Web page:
The history of collecting resin from a tree can be established based on the information when the resin tapping scar was made (Schweingruber 1996). The growth of the trees used for resin tapping is a great opportunity to conduct research and reconstruct the impact of resin tapping on the growth and the survival strategy of the tree. In the literature of the subject matter there are a number of studies concerning resin tapping and how resin tapping scars occur. However, the studies mainly refer to the increment and growth reaction of the tree, particularly in the context of climate change (Magnuszewski and Tomusiak 2013; Génova et al. 2014; Chen et al. 2015; Zaluma et al. 2022; Jakubowski and Dobroczyński 2023). There are no studies that comprehensively discuss the impact of resin blaze not only on the thickness increment, but also on physical and mechanical properties of wood in the resin blaze zone. Resin blazes impact the deformation of the stem (van der Maaten et al. 2017). From this perspective, a negative aspect of resin tapping on wood quality is the asymmetrical growth of the stem, which considerably hurts its most valuable attributes, from a commercial viewpoint (Auzins 1995). In the experiment, the main focus was on the influence of resin tapping in the long-term perspective on the qualitative and quantitative changes of the tree tissue in the zone of the resin tapping scar. The variables in the width of the annual increment, the density variables, as well as variables of compressive strength in various areas of the cross-section of the pine in the resin blaze were studied and analysed.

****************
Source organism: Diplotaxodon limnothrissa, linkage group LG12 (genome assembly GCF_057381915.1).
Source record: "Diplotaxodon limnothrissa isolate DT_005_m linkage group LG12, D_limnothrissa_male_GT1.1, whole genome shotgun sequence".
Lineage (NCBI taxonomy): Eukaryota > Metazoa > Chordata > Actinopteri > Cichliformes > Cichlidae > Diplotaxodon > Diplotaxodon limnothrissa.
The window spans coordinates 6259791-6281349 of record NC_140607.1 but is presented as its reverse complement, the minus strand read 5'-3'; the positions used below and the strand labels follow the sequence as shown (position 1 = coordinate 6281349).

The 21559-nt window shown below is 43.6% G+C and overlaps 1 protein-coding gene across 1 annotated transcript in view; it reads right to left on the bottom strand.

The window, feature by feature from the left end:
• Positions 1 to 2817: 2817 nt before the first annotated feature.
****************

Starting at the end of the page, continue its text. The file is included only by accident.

It was noticed that the resin blaze lowers the dynamics of the thickness increment in the annual ring, particularly in the early wood, and it concerns mainly trees with a single resin blaze. In the time after resin tapping with a single resin blaze trees, the width of the annual ring was lowered by 25% and the early wood by 40%, and the difference was statistically significant. In trees with a double resin blaze, there was also a decrease in the width of early wood, but it was not so apparent and was not statistically significant.

Two resin blazes were made on somewhat thicker trees, which most probably were dominating trees in the tree stand; hence, they were physiologically stronger with big and well developed crowns. It is possible that the wound caused by resin tapping scar did not weaken these trees as much as it did the tress from lower biosocial classes, on which only a single resin blaze was made. At the same time, it is worth remembering that the tree aims at achieving balance between the size of assimilation apparatus, availability of water in the soil, and the vascular (conductive) part of the stem. Hence, it may react by widening or contracting of the early wood in sapwood. The tree that protects itself against cavitation (Jackson et al. 1995; Boisvenue and Running 2006) lowers the width of the early wood of the annual ring in such a way that there is no disruption of the water column in the tracheids.